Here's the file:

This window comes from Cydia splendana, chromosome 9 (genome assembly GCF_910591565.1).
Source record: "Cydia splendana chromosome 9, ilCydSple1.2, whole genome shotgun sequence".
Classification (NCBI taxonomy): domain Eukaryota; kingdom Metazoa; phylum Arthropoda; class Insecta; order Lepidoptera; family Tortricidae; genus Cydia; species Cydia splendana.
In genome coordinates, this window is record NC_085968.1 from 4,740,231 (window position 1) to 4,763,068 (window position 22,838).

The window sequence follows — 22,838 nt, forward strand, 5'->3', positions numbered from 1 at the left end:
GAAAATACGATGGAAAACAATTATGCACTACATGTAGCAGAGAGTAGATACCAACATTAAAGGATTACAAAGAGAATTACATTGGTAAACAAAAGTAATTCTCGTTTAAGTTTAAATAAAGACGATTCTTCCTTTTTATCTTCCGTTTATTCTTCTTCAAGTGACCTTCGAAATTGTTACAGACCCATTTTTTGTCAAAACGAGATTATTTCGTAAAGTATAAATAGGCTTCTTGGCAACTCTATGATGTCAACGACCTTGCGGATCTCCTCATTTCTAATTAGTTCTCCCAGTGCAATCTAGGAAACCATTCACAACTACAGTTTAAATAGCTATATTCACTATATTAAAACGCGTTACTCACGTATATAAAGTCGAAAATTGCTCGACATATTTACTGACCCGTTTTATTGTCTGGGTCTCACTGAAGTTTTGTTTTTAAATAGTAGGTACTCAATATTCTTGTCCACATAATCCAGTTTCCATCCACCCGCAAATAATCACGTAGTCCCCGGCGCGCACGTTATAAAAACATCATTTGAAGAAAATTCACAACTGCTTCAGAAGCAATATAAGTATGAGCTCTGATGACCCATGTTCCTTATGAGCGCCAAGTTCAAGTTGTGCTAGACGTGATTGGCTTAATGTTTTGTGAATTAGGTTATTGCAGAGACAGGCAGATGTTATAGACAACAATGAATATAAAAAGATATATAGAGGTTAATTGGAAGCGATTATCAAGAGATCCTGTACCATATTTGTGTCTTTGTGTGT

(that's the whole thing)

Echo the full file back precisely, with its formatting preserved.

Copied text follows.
This window comes from Cydia splendana, chromosome 9 (genome assembly GCF_910591565.1).
Source record: "Cydia splendana chromosome 9, ilCydSple1.2, whole genome shotgun sequence".
Classification (NCBI taxonomy): domain Eukaryota; kingdom Metazoa; phylum Arthropoda; class Insecta; order Lepidoptera; family Tortricidae; genus Cydia; species Cydia splendana.
In genome coordinates, this window is record NC_085968.1 from 4,740,231 (window position 1) to 4,763,068 (window position 22,838).

The window sequence follows — 22,838 nt, forward strand, 5'->3', positions numbered from 1 at the left end:
GAAAATACGATGGAAAACAATTATGCACTACATGTAGCAGAGAGTAGATACCAACATTAAAGGATTACAAAGAGAATTACATTGGTAAACAAAAGTAATTCTCGTTTAAGTTTAAATAAAGACGATTCTTCCTTTTTATCTTCCGTTTATTCTTCTTCAAGTGACCTTCGAAATTGTTACAGACCCATTTTTTGTCAAAACGAGATTATTTCGTAAAGTATAAATAGGCTTCTTGGCAACTCTATGATGTCAACGACCTTGCGGATCTCCTCATTTCTAATTAGTTCTCCCAGTGCAATCTAGGAAACCATTCACAACTACAGTTTAAATAGCTATATTCACTATATTAAAACGCGTTACTCACGTATATAAAGTCGAAAATTGCTCGACATATTTACTGACCCGTTTTATTGTCTGGGTCTCACTGAAGTTTTGTTTTTAAATAGTAGGTACTCAATATTCTTGTCCACATAATCCAGTTTCCATCCACCCGCAAATAATCACGTAGTCCCCGGCGCGCACGTTATAAAAACATCATTTGAAGAAAATTCACAACTGCTTCAGAAGCAATATAAGTATGAGCTCTGATGACCCATGTTCCTTATGAGCGCCAAGTTCAAGTTGTGCTAGACGTGATTGGCTTAATGTTTTGTGAATTAGGTTATTGCAGAGACAGGCAGATGTTATAGACAACAATGAATATAAAAAGATATATAGAGGTTAATTGGAAGCGATTATCAAGAGATCCTGTACCATATTTGTGTCTTTGTGTGT